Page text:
The National Emergency Laparotomy Audit (NELA) report has been published by the Royal College of Anaesthetists (RCoA). The audit analyses the care received by more than 20,000 emergency bowel surgery patients treated in NHS hospitals in England and Wales between December 2014 and November 2015.
Responding to the report’s findings, Miss Clare Marx, President of the Royal College of Surgeons, said:
“The RCS remains concerned that a lack of consistent care for patients undergoing emergency bowel surgery may be impacting patient outcomes. The 30-day mortality rate is still high at 11% and variations in the levels of patient care across NHS hospitals persist. Although standards of care for these seriously ill patients are getting better, there is still much room for improvement and it needs to be done quickly.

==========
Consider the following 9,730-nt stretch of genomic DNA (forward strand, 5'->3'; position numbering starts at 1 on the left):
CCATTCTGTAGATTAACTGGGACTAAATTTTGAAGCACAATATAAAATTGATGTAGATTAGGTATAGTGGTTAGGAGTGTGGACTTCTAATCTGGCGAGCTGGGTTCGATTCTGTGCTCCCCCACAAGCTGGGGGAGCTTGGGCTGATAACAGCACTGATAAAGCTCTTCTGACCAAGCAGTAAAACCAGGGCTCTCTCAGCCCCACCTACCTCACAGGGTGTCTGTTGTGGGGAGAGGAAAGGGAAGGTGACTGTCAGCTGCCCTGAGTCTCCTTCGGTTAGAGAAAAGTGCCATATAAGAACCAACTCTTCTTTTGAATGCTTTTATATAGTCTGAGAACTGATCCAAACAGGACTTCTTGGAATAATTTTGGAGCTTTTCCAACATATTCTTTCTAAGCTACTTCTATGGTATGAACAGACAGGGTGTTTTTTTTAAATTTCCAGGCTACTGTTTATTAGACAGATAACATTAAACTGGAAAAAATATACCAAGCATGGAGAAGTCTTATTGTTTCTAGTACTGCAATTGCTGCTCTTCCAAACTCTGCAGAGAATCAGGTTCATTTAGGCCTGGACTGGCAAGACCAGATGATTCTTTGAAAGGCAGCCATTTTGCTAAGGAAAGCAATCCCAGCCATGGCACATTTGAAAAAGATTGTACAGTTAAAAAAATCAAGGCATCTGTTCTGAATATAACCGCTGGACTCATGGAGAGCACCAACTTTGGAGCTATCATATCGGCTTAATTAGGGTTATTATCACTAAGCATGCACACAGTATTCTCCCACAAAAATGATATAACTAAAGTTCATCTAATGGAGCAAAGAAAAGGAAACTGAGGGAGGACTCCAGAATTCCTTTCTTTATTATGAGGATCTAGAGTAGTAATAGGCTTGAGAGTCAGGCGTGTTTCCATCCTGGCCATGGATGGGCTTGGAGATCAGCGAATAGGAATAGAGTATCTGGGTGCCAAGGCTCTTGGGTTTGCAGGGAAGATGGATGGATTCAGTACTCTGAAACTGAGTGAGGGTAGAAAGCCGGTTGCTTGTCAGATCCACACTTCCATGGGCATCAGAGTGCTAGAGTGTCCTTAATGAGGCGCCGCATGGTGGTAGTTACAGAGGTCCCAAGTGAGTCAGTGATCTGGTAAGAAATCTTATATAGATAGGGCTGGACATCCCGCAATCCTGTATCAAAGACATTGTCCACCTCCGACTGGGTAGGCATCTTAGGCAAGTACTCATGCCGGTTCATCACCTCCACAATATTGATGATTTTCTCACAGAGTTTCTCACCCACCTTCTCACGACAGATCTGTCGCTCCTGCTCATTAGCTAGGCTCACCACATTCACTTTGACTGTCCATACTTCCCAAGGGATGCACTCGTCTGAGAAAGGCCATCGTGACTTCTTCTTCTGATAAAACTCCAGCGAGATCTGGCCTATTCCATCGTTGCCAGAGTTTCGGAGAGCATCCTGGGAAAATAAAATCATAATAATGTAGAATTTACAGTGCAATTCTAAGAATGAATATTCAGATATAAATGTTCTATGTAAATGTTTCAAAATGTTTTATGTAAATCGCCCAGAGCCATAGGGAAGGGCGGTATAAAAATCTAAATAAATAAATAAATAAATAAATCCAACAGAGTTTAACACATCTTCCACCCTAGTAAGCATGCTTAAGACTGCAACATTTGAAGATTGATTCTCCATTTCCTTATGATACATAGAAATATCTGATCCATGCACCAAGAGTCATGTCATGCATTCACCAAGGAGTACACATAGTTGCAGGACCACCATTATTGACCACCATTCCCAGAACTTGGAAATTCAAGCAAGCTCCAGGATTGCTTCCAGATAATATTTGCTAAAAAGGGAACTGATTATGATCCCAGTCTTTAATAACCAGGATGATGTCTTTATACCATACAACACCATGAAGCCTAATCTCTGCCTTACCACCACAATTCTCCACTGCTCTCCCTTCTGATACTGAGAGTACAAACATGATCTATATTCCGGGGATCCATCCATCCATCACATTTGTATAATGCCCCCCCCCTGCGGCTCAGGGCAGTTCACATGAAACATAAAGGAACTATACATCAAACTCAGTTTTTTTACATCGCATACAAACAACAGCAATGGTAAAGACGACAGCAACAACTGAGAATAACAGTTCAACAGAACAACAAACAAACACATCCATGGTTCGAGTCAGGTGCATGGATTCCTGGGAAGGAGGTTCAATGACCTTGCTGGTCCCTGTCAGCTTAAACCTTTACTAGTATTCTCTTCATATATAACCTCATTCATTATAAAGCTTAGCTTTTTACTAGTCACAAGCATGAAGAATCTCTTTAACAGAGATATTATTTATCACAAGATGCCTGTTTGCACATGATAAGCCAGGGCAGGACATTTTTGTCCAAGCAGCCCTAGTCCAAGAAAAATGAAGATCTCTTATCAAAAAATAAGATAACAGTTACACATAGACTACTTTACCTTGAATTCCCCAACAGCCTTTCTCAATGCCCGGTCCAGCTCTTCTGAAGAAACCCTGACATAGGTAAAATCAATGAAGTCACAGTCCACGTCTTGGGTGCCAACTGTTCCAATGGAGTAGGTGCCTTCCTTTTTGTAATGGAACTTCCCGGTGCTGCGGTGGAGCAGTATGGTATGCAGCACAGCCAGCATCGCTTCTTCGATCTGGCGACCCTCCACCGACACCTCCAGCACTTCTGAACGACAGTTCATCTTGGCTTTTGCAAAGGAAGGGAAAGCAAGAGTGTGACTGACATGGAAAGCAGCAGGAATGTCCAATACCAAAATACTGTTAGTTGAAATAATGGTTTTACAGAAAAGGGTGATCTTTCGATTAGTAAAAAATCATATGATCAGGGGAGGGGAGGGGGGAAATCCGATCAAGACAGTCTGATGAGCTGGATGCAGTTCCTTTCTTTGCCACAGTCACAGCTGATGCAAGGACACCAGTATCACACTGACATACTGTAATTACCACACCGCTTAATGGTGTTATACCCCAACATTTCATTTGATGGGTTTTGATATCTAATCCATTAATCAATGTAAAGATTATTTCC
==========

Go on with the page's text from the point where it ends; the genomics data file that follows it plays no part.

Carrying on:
“As a priority, the NHS should look at access to critical care after surgery for these high risk patients. We already know that where these patients are receiving high dependency or intensive care after surgery they have better outcomes. This audit reported 39% of patients were not admitted directly to a critical care unit after surgery.
“We also note that ‘out of hours’ consultant presence is lower than during daylight weekday hours. Only 63% of patients saw both a consultant surgeon and anesthetist at the weekend, as opposed to 73% during the week. We would urge hospital teams to work together so that patients can receive the highest possible standard of care at all times.”